Is Texas Gov. Rick Perry too much like George W. Bush to run for president? Aaron Blake at The Fix writes an insightful piece on the question, one that has been a topic of significant internal conversation in the Perry camp for some time, even before the recent decision process began concerning a 2012 run.
One reason Perry insiders will tell you that the governor’s plan was always for a 2016 run for the White House was a recognition of this challenge—presumably by that point, the last Texas president would be a more distant memory for voters, who could separate the two. The irony that Blake notes, which most observers outside of the Lone Star state haven’t, is that the advisers and political crew for both men are completely different. The Bush clan and the Perry clan have butted heads for years, a fact made all the more evident during Perry’s recent primary win over Kay Bailey Hutchison.
This fact is lost on many, even those within the Republican Party—in a conversation earlier this year with a well-connected New York Republican, he shared that he’d just assumed Perry was so successful at fundraising because “he’d inherited the Bush list”—which is just the opposite from the truth.
In practice, Perry has been far from a clone of Bush as governor. Ideologically, Perry’s rejected much of the “compassionate conservatism” ideal Bush pushed, and their management styles are completely different. But in voice and tone, the likeness between the two is immediately evident for people not from Texas (even if many of the Texans say “oh, they’re completely different”). That’s one reason why the Bush comparisons could turn out to be more of an on-camera problem than anything else.
Perry could potentially offset this through his skills on the campaign trail—he’s a heavy retail politics guy in a campaign that’s light on people with those skills. One thing I’ve personally noticed about Perry over the past several years is that he’s less like Bush in person, one on one, and sounds very little like him when not on stage. Yet some of those who’ve worked closely with Perry will tell you that it’s only when he’s tired that he starts sounding more like Bush—a factor which could come into play when he’s having to crisscross the nation with the permanent grind of a national campaign.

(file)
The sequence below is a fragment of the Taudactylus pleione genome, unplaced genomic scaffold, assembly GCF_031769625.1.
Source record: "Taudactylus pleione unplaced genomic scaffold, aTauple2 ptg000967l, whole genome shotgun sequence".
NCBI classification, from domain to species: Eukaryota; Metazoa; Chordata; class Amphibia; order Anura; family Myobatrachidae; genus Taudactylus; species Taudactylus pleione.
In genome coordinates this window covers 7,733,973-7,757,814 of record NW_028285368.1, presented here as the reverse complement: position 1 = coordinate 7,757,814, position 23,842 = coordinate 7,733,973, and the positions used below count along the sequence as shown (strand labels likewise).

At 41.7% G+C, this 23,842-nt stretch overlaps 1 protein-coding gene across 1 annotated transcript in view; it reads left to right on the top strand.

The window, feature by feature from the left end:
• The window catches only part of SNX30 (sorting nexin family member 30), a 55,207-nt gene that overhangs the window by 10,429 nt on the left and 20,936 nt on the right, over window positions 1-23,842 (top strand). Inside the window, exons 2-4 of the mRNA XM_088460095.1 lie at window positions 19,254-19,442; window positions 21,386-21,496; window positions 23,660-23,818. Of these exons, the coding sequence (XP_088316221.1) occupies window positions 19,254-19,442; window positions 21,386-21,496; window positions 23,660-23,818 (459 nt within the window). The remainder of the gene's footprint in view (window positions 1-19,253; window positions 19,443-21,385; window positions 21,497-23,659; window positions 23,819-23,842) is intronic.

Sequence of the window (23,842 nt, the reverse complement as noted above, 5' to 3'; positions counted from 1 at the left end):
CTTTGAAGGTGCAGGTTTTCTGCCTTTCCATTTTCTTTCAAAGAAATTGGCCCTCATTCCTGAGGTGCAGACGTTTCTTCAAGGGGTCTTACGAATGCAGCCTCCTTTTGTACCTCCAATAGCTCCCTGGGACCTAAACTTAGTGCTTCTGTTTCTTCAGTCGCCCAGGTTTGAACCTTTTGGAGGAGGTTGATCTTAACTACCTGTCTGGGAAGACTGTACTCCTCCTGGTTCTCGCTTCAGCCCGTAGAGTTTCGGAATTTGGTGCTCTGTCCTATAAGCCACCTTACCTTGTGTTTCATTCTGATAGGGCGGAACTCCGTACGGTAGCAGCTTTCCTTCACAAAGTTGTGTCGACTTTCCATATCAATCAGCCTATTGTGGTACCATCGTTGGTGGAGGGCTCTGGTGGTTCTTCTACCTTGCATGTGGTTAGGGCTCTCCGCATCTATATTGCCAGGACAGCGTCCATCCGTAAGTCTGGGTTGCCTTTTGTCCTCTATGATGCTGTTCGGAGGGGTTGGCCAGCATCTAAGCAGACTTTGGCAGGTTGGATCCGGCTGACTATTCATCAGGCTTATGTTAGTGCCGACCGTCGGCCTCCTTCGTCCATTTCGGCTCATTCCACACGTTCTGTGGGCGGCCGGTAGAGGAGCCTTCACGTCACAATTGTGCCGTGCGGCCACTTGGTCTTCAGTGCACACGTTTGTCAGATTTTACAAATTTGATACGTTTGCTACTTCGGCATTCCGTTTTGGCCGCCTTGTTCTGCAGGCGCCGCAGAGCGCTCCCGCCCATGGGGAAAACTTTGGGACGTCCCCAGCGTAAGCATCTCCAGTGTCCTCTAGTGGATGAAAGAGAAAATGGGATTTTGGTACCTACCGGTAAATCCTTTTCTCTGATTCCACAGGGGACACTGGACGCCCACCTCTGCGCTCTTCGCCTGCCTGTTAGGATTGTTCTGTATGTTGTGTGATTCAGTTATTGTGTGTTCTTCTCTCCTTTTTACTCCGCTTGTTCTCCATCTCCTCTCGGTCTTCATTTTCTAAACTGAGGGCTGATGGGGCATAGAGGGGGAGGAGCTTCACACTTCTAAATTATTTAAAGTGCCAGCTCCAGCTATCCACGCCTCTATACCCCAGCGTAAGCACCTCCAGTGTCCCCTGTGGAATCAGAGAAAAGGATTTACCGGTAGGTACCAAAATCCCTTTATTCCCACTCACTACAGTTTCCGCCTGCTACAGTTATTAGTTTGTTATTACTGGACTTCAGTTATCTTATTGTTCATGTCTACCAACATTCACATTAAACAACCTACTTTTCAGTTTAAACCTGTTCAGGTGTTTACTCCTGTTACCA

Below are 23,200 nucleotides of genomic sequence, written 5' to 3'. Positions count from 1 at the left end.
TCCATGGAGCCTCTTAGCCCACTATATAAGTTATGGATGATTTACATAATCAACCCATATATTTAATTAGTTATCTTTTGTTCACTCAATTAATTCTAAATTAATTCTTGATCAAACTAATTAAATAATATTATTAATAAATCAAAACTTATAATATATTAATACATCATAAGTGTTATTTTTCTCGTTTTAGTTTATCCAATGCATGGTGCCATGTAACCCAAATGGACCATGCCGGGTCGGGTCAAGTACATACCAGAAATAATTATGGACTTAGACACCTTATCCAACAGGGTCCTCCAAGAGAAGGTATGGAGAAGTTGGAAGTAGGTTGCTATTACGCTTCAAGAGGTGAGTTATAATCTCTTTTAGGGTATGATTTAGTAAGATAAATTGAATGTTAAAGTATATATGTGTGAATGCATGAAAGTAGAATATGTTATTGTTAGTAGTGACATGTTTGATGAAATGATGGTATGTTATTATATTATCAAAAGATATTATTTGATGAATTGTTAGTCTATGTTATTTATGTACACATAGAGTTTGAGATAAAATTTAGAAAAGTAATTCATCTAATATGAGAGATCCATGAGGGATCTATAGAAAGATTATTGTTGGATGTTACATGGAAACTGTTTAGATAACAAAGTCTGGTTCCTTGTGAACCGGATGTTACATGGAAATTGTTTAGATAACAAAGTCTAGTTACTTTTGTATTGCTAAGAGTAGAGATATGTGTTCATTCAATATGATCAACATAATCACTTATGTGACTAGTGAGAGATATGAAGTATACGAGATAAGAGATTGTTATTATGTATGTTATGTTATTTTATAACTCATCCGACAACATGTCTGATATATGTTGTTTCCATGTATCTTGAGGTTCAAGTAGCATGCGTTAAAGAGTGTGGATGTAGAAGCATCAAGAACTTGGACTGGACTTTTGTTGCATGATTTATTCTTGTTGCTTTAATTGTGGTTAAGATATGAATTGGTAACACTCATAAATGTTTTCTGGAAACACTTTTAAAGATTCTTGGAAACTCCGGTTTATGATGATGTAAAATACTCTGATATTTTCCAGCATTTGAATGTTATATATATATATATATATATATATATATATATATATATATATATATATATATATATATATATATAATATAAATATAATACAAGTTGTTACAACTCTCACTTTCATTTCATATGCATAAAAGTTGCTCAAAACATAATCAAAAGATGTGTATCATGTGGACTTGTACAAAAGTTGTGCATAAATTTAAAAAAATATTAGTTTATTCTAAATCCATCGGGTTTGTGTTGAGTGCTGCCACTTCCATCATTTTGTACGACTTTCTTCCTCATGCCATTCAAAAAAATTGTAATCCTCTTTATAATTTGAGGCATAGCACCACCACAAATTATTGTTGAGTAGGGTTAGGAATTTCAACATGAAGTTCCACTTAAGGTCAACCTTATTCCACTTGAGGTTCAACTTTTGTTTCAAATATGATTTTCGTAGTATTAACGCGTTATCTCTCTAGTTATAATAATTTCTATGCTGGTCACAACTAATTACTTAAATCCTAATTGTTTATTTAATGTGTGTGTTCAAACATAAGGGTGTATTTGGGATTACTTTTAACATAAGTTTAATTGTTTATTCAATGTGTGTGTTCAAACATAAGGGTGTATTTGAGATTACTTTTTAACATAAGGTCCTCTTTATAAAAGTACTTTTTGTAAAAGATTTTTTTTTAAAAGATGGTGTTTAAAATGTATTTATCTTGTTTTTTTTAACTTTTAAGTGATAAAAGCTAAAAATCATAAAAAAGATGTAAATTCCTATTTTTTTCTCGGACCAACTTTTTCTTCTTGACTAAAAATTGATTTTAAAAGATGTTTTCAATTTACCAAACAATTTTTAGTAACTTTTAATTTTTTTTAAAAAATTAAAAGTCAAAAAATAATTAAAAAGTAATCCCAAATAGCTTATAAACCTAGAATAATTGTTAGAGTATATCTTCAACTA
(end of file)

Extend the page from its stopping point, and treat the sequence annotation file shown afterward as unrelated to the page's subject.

What’s interesting to me is that Perry would be a real departure from the nomination approach of Republican Party over the past two decades. As Mona Charen notes today, this is a party that over twenty-plus years chose George H.W. Bush, Bob Dole, George W. Bush and John McCain as their standard bearers. Out of the four, only W. was not viewed internally as a lean-center type who’d paid his dues over years of service in Washington—and W. still had the Ivy League resume, the advisers inherited from his dad, the surrounding perceived elite of the party to mitigate his relative youth.
Perry, on the other hand, is a guy who has no such Ivy League resume or background. His surrounding advisers are well-respected people in Texas but little-known outside of it. Brooke Rollins, the charming head of the Texas Public Policy Foundation, is one of the most widely respected state think tank leaders on the right. Dave Carney, Perry’s political hand, is actually more calculating and cutthroat than anyone on the Bush team in 2000. One reason some D.C. insiders on the right may discount Perry’s policy chops is because they and their friends frankly haven’t paid attention to a lot of what he’s been doing—as opposed to the late nineties, when Marvin Olasky and others were beating the drum for W. If Perry gets in and is promptly endorsed by many in the Tea Party movement who’d been waiting for Sarah Palin—perhaps even Palin herself—it may well take someone like Jeb Bush being willing to bury the hatchet to change that perception among the elites.